- Most ACS products display a margin of error. Some ACS tables indicate the margin of error by the term MOE. Tables will show estimates plus or minus the margin of error. For example, 50 percent of the respondents in a survey say that they are employed in the labor force and the 90 percent confidence level is cited as plus or minus 2 percent. We interpret the confidence interval as follows; if we were to conduct the survey 100 times, then about 90 of the resulting confidence intervals would contain the true percentage of respondents who say they are in the labor force.
Source: U.S. Census Bureau
- Sampling error occurs when a survey produces estimates of the whole population using only a portion of the population instead of gathering information from every member of that population. Since the ACS is a survey based only on a sample of the population, the estimates will contain sampling error. This means that the estimates derived from the sample will differ from the values that would have been obtained if the entire population were included in the survey. The estimates would also be different if the survey had selected a different sample from the same population.
- The sampling error is reduced as the sample size increases, so that, if a census or a 100 percent sample is performed there will be no sampling error. There is still error in census data, but it is referred to as nonsampling error as the error is not related to sampling. All of the decennial long form estimates had a smaller amount of sampling error than the ACS because the census long form sample was much larger than the ACS sample. The Census 2000 long form sample data included sampling error, but the data tables did not display it so many users were unaware of this important information. Two related measures of sampling error are the standard error and the margin of error.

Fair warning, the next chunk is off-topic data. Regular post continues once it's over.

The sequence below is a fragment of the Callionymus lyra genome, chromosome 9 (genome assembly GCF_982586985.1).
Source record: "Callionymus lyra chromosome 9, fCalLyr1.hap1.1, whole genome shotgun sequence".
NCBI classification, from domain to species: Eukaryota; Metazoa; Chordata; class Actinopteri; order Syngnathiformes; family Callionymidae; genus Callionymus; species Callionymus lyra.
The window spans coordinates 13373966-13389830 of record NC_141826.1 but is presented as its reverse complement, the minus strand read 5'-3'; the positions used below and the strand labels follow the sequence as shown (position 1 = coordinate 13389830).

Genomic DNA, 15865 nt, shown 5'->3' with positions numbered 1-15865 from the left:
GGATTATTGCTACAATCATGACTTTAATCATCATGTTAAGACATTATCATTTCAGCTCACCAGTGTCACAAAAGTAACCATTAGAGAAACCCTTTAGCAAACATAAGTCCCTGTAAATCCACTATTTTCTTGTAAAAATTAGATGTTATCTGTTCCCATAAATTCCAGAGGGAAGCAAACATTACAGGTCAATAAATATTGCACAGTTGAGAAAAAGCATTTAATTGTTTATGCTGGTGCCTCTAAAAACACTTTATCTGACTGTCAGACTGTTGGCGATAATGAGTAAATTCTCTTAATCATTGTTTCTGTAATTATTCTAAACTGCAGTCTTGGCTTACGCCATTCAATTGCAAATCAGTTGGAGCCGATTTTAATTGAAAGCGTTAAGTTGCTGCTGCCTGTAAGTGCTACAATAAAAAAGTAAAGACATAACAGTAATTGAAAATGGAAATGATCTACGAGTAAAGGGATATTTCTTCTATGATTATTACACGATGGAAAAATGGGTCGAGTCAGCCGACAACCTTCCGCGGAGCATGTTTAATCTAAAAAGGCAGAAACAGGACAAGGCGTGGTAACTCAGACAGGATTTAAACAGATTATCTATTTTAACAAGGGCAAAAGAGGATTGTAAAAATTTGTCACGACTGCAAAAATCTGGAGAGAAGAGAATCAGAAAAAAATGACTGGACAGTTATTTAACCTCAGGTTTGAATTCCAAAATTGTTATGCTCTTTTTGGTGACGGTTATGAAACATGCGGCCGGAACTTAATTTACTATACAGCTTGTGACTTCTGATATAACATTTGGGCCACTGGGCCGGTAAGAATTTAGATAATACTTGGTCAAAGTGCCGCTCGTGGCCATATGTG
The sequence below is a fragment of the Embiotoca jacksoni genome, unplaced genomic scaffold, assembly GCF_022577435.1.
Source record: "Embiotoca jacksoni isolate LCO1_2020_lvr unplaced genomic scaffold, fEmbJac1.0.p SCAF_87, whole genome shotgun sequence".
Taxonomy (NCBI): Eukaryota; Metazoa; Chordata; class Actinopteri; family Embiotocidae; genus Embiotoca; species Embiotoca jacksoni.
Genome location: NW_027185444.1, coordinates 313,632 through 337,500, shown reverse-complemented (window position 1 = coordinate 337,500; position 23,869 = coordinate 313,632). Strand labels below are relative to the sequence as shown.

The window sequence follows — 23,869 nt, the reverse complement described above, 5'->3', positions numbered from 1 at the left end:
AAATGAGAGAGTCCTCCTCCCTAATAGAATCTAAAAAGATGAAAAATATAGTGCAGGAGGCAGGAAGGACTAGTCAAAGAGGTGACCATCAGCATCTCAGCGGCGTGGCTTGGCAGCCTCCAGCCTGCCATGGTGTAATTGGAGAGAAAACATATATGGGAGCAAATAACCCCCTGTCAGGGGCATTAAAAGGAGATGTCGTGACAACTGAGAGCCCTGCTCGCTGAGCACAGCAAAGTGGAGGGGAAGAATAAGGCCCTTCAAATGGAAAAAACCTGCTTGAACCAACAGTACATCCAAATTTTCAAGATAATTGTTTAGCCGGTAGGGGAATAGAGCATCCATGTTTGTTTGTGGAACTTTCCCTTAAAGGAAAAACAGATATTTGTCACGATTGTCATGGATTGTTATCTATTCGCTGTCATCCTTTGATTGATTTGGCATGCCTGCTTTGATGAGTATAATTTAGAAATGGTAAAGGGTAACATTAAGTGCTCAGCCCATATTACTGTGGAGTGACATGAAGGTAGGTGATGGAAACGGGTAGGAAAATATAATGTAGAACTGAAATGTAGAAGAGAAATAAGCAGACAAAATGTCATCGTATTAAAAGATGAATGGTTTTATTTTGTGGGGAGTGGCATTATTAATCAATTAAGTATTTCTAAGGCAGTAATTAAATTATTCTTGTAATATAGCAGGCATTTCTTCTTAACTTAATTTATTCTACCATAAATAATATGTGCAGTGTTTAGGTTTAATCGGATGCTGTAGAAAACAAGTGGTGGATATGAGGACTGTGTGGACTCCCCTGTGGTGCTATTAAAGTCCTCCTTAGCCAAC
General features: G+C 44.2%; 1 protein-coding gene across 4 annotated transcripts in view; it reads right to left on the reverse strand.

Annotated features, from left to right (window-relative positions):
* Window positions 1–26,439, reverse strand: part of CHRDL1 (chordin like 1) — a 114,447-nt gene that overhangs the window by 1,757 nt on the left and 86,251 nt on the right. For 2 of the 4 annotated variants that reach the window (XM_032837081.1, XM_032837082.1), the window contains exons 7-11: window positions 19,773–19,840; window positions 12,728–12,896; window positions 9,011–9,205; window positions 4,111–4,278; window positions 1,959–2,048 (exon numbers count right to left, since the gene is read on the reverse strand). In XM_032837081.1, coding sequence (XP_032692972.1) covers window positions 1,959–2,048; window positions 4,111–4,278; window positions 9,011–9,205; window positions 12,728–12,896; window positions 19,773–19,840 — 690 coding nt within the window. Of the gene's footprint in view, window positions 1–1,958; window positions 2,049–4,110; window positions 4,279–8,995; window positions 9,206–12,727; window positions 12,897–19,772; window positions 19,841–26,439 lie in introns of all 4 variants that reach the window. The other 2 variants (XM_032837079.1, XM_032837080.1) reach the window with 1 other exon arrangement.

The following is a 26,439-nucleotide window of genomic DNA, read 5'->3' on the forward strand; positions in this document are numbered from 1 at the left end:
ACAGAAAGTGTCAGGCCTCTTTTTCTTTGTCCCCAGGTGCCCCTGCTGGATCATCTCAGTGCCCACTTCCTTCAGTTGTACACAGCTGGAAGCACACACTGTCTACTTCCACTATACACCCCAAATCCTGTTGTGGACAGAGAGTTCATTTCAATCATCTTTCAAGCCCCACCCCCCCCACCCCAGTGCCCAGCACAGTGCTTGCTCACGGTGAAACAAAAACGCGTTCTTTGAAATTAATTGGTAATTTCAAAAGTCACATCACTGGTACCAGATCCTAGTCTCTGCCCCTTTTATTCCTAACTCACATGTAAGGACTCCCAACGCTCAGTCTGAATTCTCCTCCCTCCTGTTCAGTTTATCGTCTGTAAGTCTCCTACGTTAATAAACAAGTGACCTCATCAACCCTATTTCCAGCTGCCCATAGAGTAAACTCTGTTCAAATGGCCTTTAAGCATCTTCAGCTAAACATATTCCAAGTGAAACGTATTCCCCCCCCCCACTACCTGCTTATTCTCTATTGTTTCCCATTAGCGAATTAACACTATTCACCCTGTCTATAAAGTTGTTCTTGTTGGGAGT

Source: U.S. Census Bureau
- The following is geographical areas covered in the 2006 ACS data.
- The Census Bureau releases single-year ACS data for legal, administrative, or statistical areas with estimated populations of 65,000 or more. The estimated populations used are the most recent estimates from the Census Bureaus Population Estimates Program. The thresholds for the ACS data products are based on the estimated total populations as of July 1, of a given year.
- In each single-year ACS release, just over 7,000 geographic areas receive data. These areas are large enough to meet the 65,000 population threshold for 1-year period estimates. Beginning in December of 2008 , in addition to the 1-year estimates, the Census Bureau plans to release 3-year period estimates. These estimates will allow for the release of data for more geographic areas with a population of 20,000 or more.
- In SAVI, ACS data is available for counties , townships, and school corporations
with a population of 65,000 people or greater. Areas meeting that population
threshold are indicated in the following maps.
U.S. Census Bureau